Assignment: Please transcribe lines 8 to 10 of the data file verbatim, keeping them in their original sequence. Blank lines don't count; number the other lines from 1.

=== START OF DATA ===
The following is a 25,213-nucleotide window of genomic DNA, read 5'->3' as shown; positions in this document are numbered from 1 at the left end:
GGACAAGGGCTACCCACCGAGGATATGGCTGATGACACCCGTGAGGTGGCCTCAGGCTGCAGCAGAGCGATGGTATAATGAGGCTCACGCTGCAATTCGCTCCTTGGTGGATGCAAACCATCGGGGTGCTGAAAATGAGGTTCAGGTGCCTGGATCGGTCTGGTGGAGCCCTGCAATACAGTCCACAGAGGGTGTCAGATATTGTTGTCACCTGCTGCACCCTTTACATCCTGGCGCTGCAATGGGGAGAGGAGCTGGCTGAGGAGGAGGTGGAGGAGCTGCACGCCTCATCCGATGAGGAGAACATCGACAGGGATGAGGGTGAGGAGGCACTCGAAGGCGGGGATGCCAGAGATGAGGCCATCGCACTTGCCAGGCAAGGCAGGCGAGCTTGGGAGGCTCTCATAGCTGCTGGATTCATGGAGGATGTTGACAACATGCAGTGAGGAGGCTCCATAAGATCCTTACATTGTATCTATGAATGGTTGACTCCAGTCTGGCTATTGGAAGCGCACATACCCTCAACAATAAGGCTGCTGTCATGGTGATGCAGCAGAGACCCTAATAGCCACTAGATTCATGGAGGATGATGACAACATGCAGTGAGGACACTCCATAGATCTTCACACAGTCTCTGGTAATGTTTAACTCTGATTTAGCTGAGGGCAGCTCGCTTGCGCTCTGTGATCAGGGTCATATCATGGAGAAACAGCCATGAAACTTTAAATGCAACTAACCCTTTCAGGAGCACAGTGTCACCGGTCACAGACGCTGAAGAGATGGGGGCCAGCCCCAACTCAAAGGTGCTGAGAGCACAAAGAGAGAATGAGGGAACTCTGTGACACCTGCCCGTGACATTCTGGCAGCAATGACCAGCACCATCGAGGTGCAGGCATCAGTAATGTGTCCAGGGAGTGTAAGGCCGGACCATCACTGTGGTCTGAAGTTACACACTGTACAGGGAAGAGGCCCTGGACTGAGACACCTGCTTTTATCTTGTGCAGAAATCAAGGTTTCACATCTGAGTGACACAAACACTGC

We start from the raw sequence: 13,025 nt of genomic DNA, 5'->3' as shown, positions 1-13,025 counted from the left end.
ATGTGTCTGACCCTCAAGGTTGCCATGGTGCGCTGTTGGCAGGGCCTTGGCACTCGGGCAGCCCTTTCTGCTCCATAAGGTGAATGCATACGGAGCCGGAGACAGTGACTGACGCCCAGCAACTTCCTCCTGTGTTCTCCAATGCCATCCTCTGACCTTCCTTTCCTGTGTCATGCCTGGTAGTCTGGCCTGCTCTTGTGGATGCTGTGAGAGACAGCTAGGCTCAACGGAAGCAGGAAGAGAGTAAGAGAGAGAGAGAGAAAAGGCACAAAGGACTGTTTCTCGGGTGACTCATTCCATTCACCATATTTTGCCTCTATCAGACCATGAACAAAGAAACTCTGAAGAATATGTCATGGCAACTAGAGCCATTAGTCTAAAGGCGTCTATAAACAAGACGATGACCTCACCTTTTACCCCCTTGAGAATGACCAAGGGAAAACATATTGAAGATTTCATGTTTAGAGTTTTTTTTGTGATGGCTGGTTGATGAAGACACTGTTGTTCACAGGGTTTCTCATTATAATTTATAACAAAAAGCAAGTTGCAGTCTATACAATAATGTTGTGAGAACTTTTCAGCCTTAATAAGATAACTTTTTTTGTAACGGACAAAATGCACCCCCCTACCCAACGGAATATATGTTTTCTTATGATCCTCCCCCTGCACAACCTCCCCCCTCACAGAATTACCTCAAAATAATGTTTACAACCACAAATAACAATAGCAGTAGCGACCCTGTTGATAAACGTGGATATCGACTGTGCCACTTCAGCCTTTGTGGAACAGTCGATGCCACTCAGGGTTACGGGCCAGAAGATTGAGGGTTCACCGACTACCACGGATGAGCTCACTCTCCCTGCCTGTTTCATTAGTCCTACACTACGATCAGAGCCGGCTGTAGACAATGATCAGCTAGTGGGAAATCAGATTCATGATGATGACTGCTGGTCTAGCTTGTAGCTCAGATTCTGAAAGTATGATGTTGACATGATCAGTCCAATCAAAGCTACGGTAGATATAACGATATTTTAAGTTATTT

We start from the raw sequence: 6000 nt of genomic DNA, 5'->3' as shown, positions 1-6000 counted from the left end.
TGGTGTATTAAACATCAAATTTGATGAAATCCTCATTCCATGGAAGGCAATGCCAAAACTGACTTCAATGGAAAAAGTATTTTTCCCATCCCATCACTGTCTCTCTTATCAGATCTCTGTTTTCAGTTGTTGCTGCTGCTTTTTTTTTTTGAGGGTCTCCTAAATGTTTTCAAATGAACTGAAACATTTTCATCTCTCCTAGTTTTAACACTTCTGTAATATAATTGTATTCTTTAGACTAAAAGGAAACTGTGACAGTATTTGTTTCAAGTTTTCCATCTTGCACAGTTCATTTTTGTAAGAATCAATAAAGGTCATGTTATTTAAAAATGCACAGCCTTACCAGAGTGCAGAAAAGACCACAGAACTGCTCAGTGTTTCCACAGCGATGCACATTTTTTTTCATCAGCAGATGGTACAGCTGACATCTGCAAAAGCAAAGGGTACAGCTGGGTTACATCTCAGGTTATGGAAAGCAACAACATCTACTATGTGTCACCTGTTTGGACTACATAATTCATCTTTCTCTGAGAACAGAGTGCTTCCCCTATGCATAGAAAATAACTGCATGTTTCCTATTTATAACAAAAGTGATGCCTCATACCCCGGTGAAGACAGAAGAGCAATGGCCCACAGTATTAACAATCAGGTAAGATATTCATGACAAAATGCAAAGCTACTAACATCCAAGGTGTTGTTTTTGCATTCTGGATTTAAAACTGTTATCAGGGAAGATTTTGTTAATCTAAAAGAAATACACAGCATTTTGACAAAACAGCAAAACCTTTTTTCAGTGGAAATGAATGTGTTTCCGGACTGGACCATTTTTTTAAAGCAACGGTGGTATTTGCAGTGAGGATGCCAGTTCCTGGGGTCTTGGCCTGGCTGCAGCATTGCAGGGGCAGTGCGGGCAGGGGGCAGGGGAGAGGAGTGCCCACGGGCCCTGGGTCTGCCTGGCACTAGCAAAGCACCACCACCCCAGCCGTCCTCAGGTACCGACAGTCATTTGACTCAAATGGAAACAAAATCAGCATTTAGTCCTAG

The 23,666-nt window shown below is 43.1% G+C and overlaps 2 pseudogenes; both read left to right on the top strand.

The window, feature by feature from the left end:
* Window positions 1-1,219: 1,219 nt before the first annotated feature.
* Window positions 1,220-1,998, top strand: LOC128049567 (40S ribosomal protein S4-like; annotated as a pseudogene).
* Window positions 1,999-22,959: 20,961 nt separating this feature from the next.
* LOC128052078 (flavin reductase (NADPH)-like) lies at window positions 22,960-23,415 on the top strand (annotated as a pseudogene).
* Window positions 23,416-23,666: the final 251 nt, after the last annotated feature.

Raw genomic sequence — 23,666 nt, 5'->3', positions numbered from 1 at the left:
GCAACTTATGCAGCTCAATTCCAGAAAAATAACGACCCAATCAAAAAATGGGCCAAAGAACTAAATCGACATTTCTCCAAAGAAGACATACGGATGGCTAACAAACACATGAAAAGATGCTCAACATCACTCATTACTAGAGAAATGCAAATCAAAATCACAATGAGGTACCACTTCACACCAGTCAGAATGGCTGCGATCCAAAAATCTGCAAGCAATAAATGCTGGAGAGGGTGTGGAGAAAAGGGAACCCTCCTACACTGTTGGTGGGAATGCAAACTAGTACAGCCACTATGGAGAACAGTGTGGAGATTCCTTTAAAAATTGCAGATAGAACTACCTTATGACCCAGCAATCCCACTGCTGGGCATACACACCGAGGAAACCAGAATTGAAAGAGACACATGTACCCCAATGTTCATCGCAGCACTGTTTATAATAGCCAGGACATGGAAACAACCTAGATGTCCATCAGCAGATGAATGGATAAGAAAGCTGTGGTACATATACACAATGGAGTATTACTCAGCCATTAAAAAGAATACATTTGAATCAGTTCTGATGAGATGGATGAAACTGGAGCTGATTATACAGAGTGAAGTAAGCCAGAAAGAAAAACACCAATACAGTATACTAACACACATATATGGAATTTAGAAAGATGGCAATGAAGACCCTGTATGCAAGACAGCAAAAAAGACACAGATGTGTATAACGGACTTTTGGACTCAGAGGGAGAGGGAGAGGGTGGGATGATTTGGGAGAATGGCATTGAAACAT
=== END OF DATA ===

The window, feature by feature from the left end:
* Window positions 1-1,219: 1,219 nt before the first annotated feature.
* Window positions 1,220-1,998, top strand: LOC128049567 (40S ribosomal protein S4-like; annotated as a pseudogene).